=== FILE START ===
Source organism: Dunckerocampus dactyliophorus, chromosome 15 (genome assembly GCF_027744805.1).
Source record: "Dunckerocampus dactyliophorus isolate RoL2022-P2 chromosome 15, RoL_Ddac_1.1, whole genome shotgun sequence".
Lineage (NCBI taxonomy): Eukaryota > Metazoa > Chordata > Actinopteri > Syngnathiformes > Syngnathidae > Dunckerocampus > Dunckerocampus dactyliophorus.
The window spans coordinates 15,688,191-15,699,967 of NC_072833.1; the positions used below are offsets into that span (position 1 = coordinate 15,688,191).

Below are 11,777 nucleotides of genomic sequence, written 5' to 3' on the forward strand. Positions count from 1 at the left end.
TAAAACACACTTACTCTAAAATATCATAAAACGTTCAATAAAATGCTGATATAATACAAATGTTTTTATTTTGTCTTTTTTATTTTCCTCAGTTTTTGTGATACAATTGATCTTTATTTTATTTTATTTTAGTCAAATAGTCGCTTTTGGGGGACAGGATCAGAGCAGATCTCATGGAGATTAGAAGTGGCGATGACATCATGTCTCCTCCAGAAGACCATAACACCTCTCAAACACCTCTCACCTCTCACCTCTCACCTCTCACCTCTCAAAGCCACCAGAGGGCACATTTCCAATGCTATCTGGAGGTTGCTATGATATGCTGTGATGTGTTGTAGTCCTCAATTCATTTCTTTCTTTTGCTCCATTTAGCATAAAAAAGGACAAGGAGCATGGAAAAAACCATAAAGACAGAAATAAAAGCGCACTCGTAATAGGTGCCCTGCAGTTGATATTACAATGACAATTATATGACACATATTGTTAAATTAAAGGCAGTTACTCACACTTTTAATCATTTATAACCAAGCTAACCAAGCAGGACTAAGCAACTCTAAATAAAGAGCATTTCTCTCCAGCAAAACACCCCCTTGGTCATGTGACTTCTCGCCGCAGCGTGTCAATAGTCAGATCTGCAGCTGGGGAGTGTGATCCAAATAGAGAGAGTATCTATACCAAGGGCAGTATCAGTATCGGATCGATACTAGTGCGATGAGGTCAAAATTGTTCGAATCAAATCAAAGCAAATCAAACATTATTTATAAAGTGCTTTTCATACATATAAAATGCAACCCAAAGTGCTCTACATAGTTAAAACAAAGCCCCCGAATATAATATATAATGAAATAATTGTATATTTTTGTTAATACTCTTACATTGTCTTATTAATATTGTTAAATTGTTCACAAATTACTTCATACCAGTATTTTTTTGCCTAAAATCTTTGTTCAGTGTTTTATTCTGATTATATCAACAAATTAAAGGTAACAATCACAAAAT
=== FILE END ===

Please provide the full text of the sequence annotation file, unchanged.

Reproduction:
Source organism: Dunckerocampus dactyliophorus, chromosome 15 (genome assembly GCF_027744805.1).
Source record: "Dunckerocampus dactyliophorus isolate RoL2022-P2 chromosome 15, RoL_Ddac_1.1, whole genome shotgun sequence".
Lineage (NCBI taxonomy): Eukaryota > Metazoa > Chordata > Actinopteri > Syngnathiformes > Syngnathidae > Dunckerocampus > Dunckerocampus dactyliophorus.
The window spans coordinates 15,688,191-15,699,967 of NC_072833.1; the positions used below are offsets into that span (position 1 = coordinate 15,688,191).

Below are 11,777 nucleotides of genomic sequence, written 5' to 3' on the forward strand. Positions count from 1 at the left end.
TAAAACACACTTACTCTAAAATATCATAAAACGTTCAATAAAATGCTGATATAATACAAATGTTTTTATTTTGTCTTTTTTATTTTCCTCAGTTTTTGTGATACAATTGATCTTTATTTTATTTTATTTTAGTCAAATAGTCGCTTTTGGGGGACAGGATCAGAGCAGATCTCATGGAGATTAGAAGTGGCGATGACATCATGTCTCCTCCAGAAGACCATAACACCTCTCAAACACCTCTCACCTCTCACCTCTCACCTCTCACCTCTCAAAGCCACCAGAGGGCACATTTCCAATGCTATCTGGAGGTTGCTATGATATGCTGTGATGTGTTGTAGTCCTCAATTCATTTCTTTCTTTTGCTCCATTTAGCATAAAAAAGGACAAGGAGCATGGAAAAAACCATAAAGACAGAAATAAAAGCGCACTCGTAATAGGTGCCCTGCAGTTGATATTACAATGACAATTATATGACACATATTGTTAAATTAAAGGCAGTTACTCACACTTTTAATCATTTATAACCAAGCTAACCAAGCAGGACTAAGCAACTCTAAATAAAGAGCATTTCTCTCCAGCAAAACACCCCCTTGGTCATGTGACTTCTCGCCGCAGCGTGTCAATAGTCAGATCTGCAGCTGGGGAGTGTGATCCAAATAGAGAGAGTATCTATACCAAGGGCAGTATCAGTATCGGATCGATACTAGTGCGATGAGGTCAAAATTGTTCGAATCAAATCAAAGCAAATCAAACATTATTTATAAAGTGCTTTTCATACATATAAAATGCAACCCAAAGTGCTCTACATAGTTAAAACAAAGCCCCCGAATATAATATATAATGAAATAATTGTATATTTTTGTTAATACTCTTACATTGTCTTATTAATATTGTTAAATTGTTCACAAATTACTTCATACCAGTATTTTTTTGCCTAAAATCTTTGTTCAGTGTTTTATTCTGATTATATCAACAAATTAAAGGTAACAATCACAAAAT